Infant Mortality, Jerry Sandusky’s Charity, and Gun Rights for Felons
This week’s top MuckReads from ProPublica.
Photograph by Mario Tama/Getty Images.
Here are this week's top must-read stories from #MuckReads, ProPublica's ongoing collection of the best watchdog journalism. Anyone can contribute by tweeting a link to a story and just including the hashtag #MuckReads or by sending an email to MuckReads@ProPublica.org. The best submissions are selected by ProPublica's editors and reporters and then featured on our site and @ProPublica.
Pennsylvania Gov. Tom Corbett Approved Grant for Sandusky Charity, Pittsburgh Post-Gazette
When Tom Corbett was Pennsylvania’s attorney general in 2008, he oversaw the beginning of the Jerry Sandusky investigation. Now governor, he approved a $3 million state grant to Sandusky's charity,the Second Mile. The grant is now on hold.
Contributed by @bponsot
Where City Factories, and Now Babies, Die, Milwaukee Journal-Sentinel
As local economies suffer, so do the chances of babies making it through the first year of their lives. The Milwaukee Journal-Sentinel notes that the U.S. has dropped in worldwide infant mortality rankings, with Milwaukee impacted especially hard.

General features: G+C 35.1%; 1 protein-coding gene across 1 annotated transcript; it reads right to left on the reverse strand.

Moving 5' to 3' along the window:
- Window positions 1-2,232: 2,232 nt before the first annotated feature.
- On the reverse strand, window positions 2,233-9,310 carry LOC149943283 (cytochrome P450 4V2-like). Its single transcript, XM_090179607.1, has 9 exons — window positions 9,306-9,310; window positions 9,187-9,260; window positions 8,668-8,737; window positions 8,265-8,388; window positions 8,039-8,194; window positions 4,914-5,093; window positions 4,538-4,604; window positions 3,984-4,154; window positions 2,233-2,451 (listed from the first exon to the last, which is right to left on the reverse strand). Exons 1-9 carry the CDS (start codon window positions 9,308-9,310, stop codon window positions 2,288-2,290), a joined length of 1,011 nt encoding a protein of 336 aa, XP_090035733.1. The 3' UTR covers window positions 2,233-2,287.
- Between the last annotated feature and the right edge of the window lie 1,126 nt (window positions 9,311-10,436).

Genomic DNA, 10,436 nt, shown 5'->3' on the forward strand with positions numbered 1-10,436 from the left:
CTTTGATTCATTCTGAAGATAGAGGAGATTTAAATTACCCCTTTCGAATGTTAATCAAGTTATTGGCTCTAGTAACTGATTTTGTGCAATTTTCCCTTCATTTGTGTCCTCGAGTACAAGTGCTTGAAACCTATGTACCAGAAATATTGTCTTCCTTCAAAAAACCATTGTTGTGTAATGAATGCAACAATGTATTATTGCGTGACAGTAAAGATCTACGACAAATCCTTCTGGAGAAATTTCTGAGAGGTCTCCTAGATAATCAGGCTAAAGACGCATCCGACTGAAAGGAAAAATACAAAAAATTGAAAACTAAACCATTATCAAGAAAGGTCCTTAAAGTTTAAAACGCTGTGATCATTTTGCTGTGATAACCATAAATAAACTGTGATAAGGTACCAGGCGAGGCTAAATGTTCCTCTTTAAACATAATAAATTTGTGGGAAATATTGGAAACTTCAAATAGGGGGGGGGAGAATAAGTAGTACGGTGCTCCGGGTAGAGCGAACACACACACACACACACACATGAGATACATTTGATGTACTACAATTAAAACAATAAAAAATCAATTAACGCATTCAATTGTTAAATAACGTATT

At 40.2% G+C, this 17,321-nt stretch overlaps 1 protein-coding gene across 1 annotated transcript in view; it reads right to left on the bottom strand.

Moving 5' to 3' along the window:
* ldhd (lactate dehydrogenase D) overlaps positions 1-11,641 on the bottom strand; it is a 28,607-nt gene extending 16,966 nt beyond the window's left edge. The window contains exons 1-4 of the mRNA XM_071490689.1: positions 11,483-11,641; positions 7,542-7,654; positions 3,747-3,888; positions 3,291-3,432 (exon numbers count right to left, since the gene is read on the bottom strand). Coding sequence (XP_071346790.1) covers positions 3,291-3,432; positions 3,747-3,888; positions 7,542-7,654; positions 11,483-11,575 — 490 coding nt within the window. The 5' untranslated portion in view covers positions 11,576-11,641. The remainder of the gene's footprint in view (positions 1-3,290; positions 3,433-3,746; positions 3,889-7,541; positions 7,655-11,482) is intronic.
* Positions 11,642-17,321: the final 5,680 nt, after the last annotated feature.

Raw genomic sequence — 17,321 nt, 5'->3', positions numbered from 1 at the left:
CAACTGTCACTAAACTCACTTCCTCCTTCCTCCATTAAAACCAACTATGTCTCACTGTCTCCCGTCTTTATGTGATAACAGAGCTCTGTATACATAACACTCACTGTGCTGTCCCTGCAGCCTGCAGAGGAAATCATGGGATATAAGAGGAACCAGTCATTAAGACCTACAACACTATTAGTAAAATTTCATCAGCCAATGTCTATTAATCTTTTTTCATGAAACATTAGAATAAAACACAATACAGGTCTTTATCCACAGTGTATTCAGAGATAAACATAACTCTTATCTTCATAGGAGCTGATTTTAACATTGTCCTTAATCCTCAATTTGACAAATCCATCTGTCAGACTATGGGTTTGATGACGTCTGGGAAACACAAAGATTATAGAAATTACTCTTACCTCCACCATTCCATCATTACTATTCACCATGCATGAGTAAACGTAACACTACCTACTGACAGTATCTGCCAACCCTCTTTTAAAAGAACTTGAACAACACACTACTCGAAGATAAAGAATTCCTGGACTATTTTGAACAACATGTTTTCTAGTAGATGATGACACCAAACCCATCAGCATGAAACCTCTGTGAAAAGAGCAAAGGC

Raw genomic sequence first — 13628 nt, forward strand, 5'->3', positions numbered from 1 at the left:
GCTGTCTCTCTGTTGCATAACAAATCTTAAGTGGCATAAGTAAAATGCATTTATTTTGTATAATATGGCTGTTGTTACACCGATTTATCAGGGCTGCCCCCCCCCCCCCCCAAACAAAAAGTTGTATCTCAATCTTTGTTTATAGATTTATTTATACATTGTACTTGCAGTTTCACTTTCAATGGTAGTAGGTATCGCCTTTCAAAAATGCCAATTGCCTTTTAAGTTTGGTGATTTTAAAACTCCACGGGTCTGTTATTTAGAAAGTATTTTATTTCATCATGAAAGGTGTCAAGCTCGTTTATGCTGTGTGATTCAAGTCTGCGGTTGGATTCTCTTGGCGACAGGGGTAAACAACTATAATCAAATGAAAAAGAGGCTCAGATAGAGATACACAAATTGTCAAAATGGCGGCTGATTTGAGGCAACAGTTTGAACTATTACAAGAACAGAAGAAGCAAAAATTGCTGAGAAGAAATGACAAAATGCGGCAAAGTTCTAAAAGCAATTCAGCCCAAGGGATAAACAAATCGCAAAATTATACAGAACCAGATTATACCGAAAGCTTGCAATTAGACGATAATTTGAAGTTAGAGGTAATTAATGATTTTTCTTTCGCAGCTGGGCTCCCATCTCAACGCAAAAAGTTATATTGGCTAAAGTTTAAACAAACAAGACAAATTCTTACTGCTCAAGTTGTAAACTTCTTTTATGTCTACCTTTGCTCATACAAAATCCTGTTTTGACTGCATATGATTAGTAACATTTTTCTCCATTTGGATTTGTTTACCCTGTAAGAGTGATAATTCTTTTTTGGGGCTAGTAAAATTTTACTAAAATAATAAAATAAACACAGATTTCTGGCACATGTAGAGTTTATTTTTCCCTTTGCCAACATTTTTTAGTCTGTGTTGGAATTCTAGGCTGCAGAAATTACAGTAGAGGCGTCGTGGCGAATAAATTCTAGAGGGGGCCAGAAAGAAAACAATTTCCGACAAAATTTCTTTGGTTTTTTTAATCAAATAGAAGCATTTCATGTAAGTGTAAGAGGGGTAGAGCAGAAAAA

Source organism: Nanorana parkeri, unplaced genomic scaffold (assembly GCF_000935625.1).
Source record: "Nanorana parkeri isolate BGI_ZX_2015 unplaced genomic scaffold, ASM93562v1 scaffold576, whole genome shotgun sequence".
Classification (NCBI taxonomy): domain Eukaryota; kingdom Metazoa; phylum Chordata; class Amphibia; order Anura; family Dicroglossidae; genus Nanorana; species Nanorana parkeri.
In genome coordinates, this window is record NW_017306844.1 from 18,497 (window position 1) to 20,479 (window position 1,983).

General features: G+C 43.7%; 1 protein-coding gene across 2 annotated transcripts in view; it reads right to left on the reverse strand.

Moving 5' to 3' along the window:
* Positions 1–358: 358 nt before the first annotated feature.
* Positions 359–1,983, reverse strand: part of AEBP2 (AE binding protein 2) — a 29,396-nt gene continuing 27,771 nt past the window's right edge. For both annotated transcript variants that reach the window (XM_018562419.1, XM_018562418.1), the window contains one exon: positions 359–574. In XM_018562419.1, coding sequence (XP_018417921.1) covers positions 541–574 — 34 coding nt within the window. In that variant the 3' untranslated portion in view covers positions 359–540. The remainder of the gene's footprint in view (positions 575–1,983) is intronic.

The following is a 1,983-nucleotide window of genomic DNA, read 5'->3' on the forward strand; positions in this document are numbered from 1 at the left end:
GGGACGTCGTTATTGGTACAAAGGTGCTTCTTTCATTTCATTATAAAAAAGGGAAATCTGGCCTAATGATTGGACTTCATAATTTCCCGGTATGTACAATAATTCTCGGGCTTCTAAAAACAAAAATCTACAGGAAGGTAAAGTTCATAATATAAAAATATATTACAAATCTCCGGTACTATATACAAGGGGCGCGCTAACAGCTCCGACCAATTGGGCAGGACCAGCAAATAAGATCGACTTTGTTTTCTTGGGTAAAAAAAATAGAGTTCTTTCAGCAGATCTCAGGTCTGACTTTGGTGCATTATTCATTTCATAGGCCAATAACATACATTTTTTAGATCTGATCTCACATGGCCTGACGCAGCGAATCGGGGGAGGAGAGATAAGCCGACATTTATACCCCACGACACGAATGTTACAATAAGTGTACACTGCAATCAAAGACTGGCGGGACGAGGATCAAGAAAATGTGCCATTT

Contributed by @RL_Miller
Felons Finding It Easy to Regain Gun Rights, New York Times
People with felony convictions forfeit their right to own guns, but thousands of felons each year, including those with violent histories, are finding those rights reinstated without even a hearing. The leniency varies based on the state.
Contributed by @jennifergollan
Critics: Fort Carson Policy Targeted Troubled, Wounded Soldiers, Stars and Stripes
An army corporal earned two valor medals in three years in the military, but his life was falling apart otherwise, testing positive for cocaine. The Army moved to get him out of the service, and critics claim Fort Carson is increasingly using the policy against soldiers accused of minor misconduct.
Contributed by @danielle_ivory
Right-to-Know Laws Often Ignored, Associated Press
More than 100 countries have laws granting citizens a right to know what their governments are up to, but whether they follow through on them is an open question. The Associated Press found that only 14 responded in full to a sample request before their legal deadline. More than half didn't respond, and three out of 10 didn't even acknowledge the request.
Contributed by @mattapuzzo
Daniel Victor is ProPublica’s social media editor.